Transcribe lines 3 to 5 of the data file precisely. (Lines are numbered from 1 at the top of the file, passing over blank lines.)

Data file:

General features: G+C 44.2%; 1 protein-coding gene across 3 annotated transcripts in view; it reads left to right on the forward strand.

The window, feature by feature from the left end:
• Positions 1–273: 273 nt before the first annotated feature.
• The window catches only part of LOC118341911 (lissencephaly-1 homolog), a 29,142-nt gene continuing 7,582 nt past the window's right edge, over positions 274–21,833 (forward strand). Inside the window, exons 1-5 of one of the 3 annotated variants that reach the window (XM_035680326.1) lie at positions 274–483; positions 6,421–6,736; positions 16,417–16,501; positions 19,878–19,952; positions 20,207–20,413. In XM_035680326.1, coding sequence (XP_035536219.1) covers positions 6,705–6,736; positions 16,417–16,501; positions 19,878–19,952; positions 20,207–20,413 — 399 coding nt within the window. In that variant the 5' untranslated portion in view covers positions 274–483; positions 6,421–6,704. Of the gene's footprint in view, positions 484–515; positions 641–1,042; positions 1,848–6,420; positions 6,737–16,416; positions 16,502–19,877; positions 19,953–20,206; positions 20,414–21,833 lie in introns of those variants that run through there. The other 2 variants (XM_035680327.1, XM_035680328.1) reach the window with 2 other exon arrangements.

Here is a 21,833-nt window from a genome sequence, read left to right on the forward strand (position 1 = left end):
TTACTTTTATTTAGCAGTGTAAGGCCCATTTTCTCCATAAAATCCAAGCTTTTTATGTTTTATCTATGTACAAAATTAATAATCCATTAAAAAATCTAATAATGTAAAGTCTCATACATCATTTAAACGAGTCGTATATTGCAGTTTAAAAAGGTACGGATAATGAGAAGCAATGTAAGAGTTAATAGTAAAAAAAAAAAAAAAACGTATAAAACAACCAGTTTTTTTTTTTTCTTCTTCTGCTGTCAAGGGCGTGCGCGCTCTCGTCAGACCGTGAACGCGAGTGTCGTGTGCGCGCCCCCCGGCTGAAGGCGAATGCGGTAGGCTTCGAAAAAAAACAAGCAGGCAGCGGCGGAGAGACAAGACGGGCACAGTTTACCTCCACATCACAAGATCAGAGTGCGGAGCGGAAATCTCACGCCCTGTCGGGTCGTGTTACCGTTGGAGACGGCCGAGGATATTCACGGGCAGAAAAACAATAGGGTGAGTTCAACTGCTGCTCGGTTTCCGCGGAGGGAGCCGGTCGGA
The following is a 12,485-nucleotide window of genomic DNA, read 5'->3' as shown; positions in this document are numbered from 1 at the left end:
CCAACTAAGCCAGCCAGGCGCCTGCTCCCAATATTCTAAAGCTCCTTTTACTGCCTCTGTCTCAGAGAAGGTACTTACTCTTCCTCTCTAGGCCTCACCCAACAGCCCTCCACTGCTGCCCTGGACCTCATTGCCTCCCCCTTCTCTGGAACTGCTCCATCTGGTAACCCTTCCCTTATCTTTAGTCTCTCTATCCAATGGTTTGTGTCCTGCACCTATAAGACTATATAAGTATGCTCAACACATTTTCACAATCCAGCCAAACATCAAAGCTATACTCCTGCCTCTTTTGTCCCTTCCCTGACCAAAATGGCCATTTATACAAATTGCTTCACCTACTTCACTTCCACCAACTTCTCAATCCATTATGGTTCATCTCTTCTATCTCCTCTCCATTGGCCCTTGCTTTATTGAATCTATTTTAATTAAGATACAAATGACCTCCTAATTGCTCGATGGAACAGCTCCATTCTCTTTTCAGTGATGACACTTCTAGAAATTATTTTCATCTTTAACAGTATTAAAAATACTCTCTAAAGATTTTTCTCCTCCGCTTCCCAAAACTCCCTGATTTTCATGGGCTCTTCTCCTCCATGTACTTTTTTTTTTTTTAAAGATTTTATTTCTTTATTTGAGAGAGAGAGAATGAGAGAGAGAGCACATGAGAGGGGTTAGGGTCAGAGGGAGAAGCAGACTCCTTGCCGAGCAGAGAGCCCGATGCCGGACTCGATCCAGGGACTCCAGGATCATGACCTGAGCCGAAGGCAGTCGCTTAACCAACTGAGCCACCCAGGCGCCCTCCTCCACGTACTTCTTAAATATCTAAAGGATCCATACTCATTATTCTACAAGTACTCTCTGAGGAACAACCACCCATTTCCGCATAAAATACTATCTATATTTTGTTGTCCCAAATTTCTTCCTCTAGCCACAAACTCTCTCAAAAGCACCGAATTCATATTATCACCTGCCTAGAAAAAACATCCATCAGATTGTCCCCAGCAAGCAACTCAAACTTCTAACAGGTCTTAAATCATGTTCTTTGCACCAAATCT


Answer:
• Positions 1–273: 273 nt before the first annotated feature.
• The window catches only part of LOC118341911 (lissencephaly-1 homolog), a 29,142-nt gene continuing 7,582 nt past the window's right edge, over positions 274–21,833 (forward strand). Inside the window, exons 1-5 of one of the 3 annotated variants that reach the window (XM_035680326.1) lie at positions 274–483; positions 6,421–6,736; positions 16,417–16,501; positions 19,878–19,952; positions 20,207–20,413. In XM_035680326.1, coding sequence (XP_035536219.1) covers positions 6,705–6,736; positions 16,417–16,501; positions 19,878–19,952; positions 20,207–20,413 — 399 coding nt within the window. In that variant the 5' untranslated portion in view covers positions 274–483; positions 6,421–6,704. Of the gene's footprint in view, positions 484–515; positions 641–1,042; positions 1,848–6,420; positions 6,737–16,416; positions 16,502–19,877; positions 19,953–20,206; positions 20,414–21,833 lie in introns of those variants that run through there. The other 2 variants (XM_035680327.1, XM_035680328.1) reach the window with 2 other exon arrangements.

Here is a 21,833-nt window from a genome sequence, read left to right on the forward strand (position 1 = left end):